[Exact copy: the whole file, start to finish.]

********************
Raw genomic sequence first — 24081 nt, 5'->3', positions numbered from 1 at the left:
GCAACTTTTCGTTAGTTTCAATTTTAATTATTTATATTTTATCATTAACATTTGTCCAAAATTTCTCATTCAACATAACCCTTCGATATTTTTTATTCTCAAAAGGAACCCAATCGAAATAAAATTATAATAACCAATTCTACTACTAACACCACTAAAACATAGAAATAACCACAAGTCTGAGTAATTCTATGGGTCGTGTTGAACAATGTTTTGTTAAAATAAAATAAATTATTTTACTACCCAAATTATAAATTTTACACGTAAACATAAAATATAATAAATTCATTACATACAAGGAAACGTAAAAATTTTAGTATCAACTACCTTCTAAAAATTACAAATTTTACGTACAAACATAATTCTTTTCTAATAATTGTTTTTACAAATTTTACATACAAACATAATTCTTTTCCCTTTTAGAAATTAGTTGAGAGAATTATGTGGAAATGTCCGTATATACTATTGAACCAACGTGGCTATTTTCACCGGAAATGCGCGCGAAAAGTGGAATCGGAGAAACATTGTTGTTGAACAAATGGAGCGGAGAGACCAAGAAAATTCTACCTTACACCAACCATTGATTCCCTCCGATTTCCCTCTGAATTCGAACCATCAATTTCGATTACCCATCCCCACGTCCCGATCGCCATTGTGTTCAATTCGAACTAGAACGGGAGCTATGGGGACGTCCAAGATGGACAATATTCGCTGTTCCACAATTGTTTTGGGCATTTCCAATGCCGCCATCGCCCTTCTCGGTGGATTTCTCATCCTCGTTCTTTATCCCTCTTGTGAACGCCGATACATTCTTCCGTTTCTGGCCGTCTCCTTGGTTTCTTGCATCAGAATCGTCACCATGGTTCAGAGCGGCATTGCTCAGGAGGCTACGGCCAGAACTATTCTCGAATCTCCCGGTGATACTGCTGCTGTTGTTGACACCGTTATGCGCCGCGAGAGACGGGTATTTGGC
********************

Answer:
Raw genomic sequence first — 24081 nt, 5'->3', positions numbered from 1 at the left:
GCAACTTTTCGTTAGTTTCAATTTTAATTATTTATATTTTATCATTAACATTTGTCCAAAATTTCTCATTCAACATAACCCTTCGATATTTTTTATTCTCAAAAGGAACCCAATCGAAATAAAATTATAATAACCAATTCTACTACTAACACCACTAAAACATAGAAATAACCACAAGTCTGAGTAATTCTATGGGTCGTGTTGAACAATGTTTTGTTAAAATAAAATAAATTATTTTACTACCCAAATTATAAATTTTACACGTAAACATAAAATATAATAAATTCATTACATACAAGGAAACGTAAAAATTTTAGTATCAACTACCTTCTAAAAATTACAAATTTTACGTACAAACATAATTCTTTTCTAATAATTGTTTTTACAAATTTTACATACAAACATAATTCTTTTCCCTTTTAGAAATTAGTTGAGAGAATTATGTGGAAATGTCCGTATATACTATTGAACCAACGTGGCTATTTTCACCGGAAATGCGCGCGAAAAGTGGAATCGGAGAAACATTGTTGTTGAACAAATGGAGCGGAGAGACCAAGAAAATTCTACCTTACACCAACCATTGATTCCCTCCGATTTCCCTCTGAATTCGAACCATCAATTTCGATTACCCATCCCCACGTCCCGATCGCCATTGTGTTCAATTCGAACTAGAACGGGAGCTATGGGGACGTCCAAGATGGACAATATTCGCTGTTCCACAATTGTTTTGGGCATTTCCAATGCCGCCATCGCCCTTCTCGGTGGATTTCTCATCCTCGTTCTTTATCCCTCTTGTGAACGCCGATACATTCTTCCGTTTCTGGCCGTCTCCTTGGTTTCTTGCATCAGAATCGTCACCATGGTTCAGAGCGGCATTGCTCAGGAGGCTACGGCCAGAACTATTCTCGAATCTCCCGGTGATACTGCTGCTGTTGTTGACACCGTTATGCGCCGCGAGAGACGGGTATTTGGC